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The New-York Historical Society Expands Its Home on CPW To Include The American LGBTQ+ Museum

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The New-York Historical Society expansion by Robert A.M. Stern Architects as viewed from 76th Street. Image courtesy of Alden Studios for Robert A.M. Stern Architects.

Louise Mirrer, president and CEO of the New-York Historical Society, announced today that the institution will expand its building on Central Park West, adding more than 70,000 square feet of program space for itself and for The American LGBTQ+ Museum, New York’s first museum dedicated to LGBTQ+ history and culture, which will make its permanent home at New-York Historical. The design by Robert A.M. Stern Architects, which was unanimously approved and highly praised by the Landmarks Preservation Commission for its respect for the past and solicitation of community input, will provide New-York Historical with additional classrooms, galleries, collections study areas, and a state-of-the-art compact storage facility for the institution’s renowned Patricia D. Klingenstein Library. 

“With great foresight, our Trustees acted in 1937 to purchase the lot adjacent to New-York Historical’s building, knowing that our growing collections and evolving programs for scholars, students, educators, and the public would someday need room to expand,” said Dr. Louise Mirrer, New-York Historical’s president and CEO. “Now that day has arrived—and how gratifying it is to realize the dream of telling the American story in all its complexity in state-of-the-art educational spaces and a brand-new gallery dedicated to the struggle for civil rights of the American LGBTQ+ community. Thanks to a generous gift by our longest-serving trustee, Patricia D. Klingenstein, our priceless Library collection will now be housed in optimal conditions within the new building’s foundation. We are extremely grateful to the New York City Council, the Mayor’s Office, New York State, and I LOVE NY for their encouragement and the generous capital funding that will enable us to move forward with construction expeditiously, and to Robert A. M. Stern Architects for the firm’s extraordinary skill and sensitivity.”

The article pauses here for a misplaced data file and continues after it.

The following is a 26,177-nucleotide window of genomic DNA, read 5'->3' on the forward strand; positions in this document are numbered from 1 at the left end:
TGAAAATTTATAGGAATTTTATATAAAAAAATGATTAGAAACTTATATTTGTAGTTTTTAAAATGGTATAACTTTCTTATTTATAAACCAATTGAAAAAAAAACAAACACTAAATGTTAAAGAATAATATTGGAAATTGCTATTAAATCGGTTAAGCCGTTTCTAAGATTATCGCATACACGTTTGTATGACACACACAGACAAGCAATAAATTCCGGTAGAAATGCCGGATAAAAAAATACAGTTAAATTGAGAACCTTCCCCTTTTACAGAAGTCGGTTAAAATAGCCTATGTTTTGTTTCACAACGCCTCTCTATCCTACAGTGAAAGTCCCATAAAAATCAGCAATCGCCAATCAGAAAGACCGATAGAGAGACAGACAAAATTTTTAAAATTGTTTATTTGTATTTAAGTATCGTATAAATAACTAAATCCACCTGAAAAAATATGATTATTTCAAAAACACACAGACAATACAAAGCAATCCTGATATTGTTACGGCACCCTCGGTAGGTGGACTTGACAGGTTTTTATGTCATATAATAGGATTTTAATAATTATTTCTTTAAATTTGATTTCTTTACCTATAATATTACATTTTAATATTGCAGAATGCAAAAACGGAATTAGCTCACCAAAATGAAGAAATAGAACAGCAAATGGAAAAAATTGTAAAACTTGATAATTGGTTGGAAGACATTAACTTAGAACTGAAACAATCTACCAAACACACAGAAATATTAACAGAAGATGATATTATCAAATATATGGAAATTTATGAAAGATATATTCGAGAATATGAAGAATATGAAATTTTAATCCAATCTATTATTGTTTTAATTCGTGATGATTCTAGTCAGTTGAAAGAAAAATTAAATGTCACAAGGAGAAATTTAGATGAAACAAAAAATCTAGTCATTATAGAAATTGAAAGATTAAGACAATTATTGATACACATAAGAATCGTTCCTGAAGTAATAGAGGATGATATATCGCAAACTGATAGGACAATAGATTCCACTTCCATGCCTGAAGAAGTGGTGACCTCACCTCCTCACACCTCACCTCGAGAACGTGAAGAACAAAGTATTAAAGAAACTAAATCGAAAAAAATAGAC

“We’re delighted to partner with New York’s foremost museum of history to build a new museum dedicated to an exploration and celebration of the richness and diversity of LGBTQ+ history and culture in America,” said Richard Burns, chair, board of directors, The American LGBTQ+ Museum. “The respect and rigor with which New-York Historical has approached this process, including their consultation with local communities, mirrors our own commitment to building a thoughtful, welcoming, queer, and inclusive experience for our visitors and partners. We look forward to bringing a dynamic new museum to life within this cherished, deeply-respected, and growing New York City landmark.”

“It’s been a privilege to work with the New-York Historical Society to design an expansion of its landmark building, enabling it to extend its broad and vital mission to a growing audience that ranges from local schoolchildren to international visitors,” said Robert A.M. Stern, founder and senior partner of Robert A.M. Stern Architects. “With input from engaged and supportive neighbors and in response to the historic neighboring townhouses, the design of the expansion is sympathetic to the palette and rhythm of the 1908 building and its 1938 additions.” Leading the design team along with Mr. Stern are RAMSA Partners Graham S. Wyatt and Preston J. Gumberich and Senior Associate Kim S. Yap.